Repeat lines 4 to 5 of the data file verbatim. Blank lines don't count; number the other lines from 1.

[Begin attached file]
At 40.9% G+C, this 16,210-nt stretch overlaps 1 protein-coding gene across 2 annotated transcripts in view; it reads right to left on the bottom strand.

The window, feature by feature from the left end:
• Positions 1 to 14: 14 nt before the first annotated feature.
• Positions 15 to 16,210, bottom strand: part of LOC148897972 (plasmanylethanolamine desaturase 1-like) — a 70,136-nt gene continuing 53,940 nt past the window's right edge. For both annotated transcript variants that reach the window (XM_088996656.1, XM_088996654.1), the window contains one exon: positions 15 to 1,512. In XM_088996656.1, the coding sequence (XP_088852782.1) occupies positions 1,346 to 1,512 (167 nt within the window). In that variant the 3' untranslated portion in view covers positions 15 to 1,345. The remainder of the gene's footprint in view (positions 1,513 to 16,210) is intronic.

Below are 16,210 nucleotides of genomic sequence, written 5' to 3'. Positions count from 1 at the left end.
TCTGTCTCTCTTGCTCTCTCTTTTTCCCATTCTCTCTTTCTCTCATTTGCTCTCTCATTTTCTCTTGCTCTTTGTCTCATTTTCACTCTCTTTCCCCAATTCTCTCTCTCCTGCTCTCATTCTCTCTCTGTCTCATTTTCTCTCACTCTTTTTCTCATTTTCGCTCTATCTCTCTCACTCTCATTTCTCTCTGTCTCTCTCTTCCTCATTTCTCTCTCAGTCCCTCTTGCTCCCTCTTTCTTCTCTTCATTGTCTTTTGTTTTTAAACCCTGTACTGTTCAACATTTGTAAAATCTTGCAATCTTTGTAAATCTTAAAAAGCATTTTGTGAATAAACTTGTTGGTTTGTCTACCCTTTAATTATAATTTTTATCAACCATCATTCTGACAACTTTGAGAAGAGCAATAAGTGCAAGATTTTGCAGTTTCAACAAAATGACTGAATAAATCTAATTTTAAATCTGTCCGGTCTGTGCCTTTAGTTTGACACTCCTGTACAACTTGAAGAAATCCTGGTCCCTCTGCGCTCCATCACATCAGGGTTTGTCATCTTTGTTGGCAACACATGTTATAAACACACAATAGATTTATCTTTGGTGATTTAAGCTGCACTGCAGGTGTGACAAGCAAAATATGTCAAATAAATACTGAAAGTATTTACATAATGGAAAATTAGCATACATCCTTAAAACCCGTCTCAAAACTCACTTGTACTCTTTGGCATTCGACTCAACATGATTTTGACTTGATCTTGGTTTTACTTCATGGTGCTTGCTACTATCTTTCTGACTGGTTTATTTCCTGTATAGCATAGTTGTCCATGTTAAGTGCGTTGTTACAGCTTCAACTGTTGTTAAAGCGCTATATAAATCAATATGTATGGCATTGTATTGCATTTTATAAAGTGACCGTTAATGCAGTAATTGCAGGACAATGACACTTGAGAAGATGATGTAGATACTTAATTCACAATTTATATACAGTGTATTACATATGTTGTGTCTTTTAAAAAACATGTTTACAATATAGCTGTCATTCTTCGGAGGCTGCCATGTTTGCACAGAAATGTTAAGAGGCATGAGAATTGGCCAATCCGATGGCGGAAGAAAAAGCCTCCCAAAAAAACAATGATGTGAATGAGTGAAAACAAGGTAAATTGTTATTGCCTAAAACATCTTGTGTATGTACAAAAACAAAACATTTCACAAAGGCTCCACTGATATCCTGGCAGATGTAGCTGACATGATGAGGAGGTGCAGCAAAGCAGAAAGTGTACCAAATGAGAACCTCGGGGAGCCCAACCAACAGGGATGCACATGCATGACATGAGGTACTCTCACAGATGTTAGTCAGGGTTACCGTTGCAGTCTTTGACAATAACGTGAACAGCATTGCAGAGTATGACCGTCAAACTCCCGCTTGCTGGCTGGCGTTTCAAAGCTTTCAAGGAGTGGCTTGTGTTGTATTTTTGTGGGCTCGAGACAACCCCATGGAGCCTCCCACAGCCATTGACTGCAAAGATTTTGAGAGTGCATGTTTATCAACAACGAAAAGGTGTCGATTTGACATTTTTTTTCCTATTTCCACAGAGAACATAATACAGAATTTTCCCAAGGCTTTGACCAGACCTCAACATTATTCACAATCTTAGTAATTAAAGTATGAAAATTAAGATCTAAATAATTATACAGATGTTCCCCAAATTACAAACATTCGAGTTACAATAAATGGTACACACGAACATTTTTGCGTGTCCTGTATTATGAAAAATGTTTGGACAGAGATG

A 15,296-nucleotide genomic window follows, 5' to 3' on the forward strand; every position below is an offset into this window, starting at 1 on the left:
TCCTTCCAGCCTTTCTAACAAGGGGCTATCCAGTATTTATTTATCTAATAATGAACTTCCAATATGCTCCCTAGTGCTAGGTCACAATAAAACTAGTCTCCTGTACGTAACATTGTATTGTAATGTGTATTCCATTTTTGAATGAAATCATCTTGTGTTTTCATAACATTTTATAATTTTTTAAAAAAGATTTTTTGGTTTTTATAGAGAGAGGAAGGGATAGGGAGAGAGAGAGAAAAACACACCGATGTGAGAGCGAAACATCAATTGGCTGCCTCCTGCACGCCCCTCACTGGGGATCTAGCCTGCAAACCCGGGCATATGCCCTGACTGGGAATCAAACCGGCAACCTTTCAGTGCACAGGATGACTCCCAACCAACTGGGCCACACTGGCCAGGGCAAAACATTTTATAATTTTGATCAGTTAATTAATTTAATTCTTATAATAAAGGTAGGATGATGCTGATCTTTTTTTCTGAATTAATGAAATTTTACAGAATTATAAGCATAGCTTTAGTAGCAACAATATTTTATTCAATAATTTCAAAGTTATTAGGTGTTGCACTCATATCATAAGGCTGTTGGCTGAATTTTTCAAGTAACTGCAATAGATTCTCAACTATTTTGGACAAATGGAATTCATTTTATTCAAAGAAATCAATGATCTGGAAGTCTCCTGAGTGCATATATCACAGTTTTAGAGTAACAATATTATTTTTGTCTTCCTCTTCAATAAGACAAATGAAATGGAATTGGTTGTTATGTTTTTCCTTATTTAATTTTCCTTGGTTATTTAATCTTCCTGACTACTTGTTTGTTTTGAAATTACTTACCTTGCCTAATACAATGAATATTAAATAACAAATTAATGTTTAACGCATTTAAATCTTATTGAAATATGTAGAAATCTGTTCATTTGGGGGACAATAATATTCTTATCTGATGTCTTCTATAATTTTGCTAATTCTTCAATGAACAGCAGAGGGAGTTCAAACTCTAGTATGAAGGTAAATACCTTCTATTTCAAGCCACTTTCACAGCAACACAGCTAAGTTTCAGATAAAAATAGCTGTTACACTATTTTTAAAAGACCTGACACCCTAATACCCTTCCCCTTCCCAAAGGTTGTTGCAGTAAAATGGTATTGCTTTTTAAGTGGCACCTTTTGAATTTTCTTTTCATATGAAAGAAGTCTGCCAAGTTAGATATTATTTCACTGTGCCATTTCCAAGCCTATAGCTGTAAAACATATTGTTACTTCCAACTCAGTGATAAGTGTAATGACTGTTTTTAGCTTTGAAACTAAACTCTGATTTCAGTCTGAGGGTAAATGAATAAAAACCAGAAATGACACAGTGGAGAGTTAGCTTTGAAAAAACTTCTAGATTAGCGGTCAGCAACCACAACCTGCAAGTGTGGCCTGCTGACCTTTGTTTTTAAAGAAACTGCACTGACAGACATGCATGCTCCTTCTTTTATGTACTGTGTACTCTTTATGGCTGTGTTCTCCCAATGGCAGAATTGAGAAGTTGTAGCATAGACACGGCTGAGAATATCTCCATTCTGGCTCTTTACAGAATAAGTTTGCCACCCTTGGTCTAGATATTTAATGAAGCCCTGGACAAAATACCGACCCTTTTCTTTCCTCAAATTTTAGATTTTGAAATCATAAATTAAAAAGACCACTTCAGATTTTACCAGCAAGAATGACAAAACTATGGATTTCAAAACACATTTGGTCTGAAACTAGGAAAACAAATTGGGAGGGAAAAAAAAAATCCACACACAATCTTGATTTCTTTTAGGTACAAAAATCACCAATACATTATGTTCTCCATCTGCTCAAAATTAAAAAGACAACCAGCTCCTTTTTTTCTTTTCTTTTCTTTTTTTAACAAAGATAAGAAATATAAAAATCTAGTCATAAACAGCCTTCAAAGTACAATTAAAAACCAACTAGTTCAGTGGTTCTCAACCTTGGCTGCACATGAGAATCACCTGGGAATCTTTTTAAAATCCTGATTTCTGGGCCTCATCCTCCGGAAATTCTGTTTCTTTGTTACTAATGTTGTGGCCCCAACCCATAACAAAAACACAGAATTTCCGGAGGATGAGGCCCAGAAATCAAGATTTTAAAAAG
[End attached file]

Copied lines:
• Positions 15 to 16,210, bottom strand: part of LOC148897972 (plasmanylethanolamine desaturase 1-like) — a 70,136-nt gene continuing 53,940 nt past the window's right edge. For both annotated transcript variants that reach the window (XM_088996656.1, XM_088996654.1), the window contains one exon: positions 15 to 1,512. In XM_088996656.1, the coding sequence (XP_088852782.1) occupies positions 1,346 to 1,512 (167 nt within the window). In that variant the 3' untranslated portion in view covers positions 15 to 1,345. The remainder of the gene's footprint in view (positions 1,513 to 16,210) is intronic.

Below are 16,210 nucleotides of genomic sequence, written 5' to 3'. Positions count from 1 at the left end.